Friday, November 30, 2007

Words of Induction

Tonight I attended the Induction Ceremony for New Members of the Golden Key International Honour Society (of which I am now one). The event proceeded as these sorts of events usually do: with all of the “important people” in the society introducing each other and the prestigious college members whom they invited to praise and the inductees, everyone reading speeches in stilted, falsely inflected voices punctuated by very obviously staged eye-contact, and of course, lots of catered food at the end. (I want to attend just one formal function where all of the food is home-cooked by the society leaders. That would show some real honor of the new members.) However, in league with all of the other “honorable functions” I have attended, this has certainly not been one of the worst. I managed to stay awake and attentive throughout the whole thing, even so much so that I jotted a few notes on my program concerning what the speakers had to say.

One of the honorary speakers at this ceremony was Dr. Terry Platt, a UR Biochemistry and Biology professor whom I seem to see at all notable functions on campus (i.e. he must be a very important guy). His speech, while “read,” was surprisingly engaging. His was a speech of compliment to us as inductees, as he addressed the differences between achievers and nonachievers and what qualities we possess that have gotten us to where we are today. One comment he made that I wrote down (which was actually him quoting someone else) was, “Successful people fail more often than unsuccessful people.” I almost wish he would not have gone on to explain why this was so, because I enjoyed the immediate challenge of reasoning out the paradoxes of that statement. Successful people take more risks. Successful people try more things and therefore have more failures in order to have more successes. It is an interesting conundrum and one to keep in mind as I embark upon my Big Scary Career Search.

During his speech, Dr. Platt told the story of a psychology experiment involving a bell and a marshmallow. Four-year-olds were left in a room with these two objects with the instructions that if they rang the bell, the experimenter would come back into the room and they could eat the marshmallow, but if they waited until the experimenter returned without ringing the bell, they would receive two marshmallows. Obviously some children ate the marshmallow immediately, while others were able to “hold out” for fifteen minutes or longer. (Squirming, fidgeting, and hands-over-eyes were involved.) Platt concluded his story by saying that the results of the experiment itself did not reveal much, but that those children who participated in it then grew up, and their life results are known. Unsurprisingly, the children who could exercise self-control grew up to be accomplished, successful individuals; the ones who rang the bell immediately tended more toward lives riddled with drug use, gambling, and other forms of immediate satisfaction. He then made a statement that bothered me deeply: “Self-control is desirable, if not essential, for success. You are all here today for exercising this self-control.”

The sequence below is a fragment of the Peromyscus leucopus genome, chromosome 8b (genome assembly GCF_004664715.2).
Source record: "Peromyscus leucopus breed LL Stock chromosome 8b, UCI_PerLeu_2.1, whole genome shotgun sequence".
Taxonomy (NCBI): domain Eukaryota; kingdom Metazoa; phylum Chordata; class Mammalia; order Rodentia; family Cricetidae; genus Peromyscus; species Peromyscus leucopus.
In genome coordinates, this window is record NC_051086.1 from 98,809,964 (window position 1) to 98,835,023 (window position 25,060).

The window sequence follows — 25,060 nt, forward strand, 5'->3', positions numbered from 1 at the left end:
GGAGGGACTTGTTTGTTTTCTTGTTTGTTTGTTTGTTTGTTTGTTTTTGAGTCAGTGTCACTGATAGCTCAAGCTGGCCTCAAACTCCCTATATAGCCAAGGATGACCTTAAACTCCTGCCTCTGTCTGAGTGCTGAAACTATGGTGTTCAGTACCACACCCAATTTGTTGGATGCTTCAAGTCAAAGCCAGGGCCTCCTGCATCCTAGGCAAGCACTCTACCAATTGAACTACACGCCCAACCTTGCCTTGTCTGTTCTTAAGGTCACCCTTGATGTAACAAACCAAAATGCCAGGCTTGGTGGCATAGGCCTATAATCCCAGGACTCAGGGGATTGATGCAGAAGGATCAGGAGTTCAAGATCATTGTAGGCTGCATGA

Obviously—as he made clear in his following statements—Dr. Platt meant that we, the Accomplished Ones, were able to sit through boring classes (and speakers—ha ha) because that is what was necessary in order to succeed. However, I cannot help but feel that this outright praise of self-control reflects our society’s unhealthy fixation on the trait. Yes, self-control may make you successful, but what about ambition? What about innovation? What about self-motivation? Self-control seems to have a much more negative connotation to me; if you don’t have self-control, you are weak, you are pathetic, you are basically an inferior human being. That is why we despise fat people: if they just had some self-control, they’d get skinny. That’s why we feel contempt for drug addicts: if they weren’t so lazy and self-indulgent and got a little self-control, they could fix their problems. This portion of Dr. Platt’s speech just hit a discordant note with me.

The other honorary speaker was Dean Matthew Burns, UR’s Acting Dean of Students, otherwise known as the college disciplinarian. I found him an interesting choice of speakers—the chapter leaders invited these individuals to speak at the ceremony—and even more so once he commenced speaking. He made an interesting observation—particularly interesting to me, anyway, because I am so fascinated by words and their meanings. He claimed that the word “responsibility” means “the ability to respond.” I have never considered the “root meanings” of the word (response + ability), but when I think of it this way, it brings a whole new aspect to its usage. While many different words insinuate potential responses, “responsibility” is very different from others such as “obligation” or “option.” “Obligation” demands a response, regardless of whether one is able or not, and “option” does not necessarily imply a response/action. I thought this was a very insightful comment, and one I took much more to heart than his final charge of, “You are separated from the community by your achievements but also expected to become part of it by your involvement with this society. So congratulations, but get busy.” Thanks, but I am busy. And so, I would imagine, is everyone else who paid the $70 fee to join this society.

Thursday, November 29, 2007

Adults Yet? A Thanksgiving Thought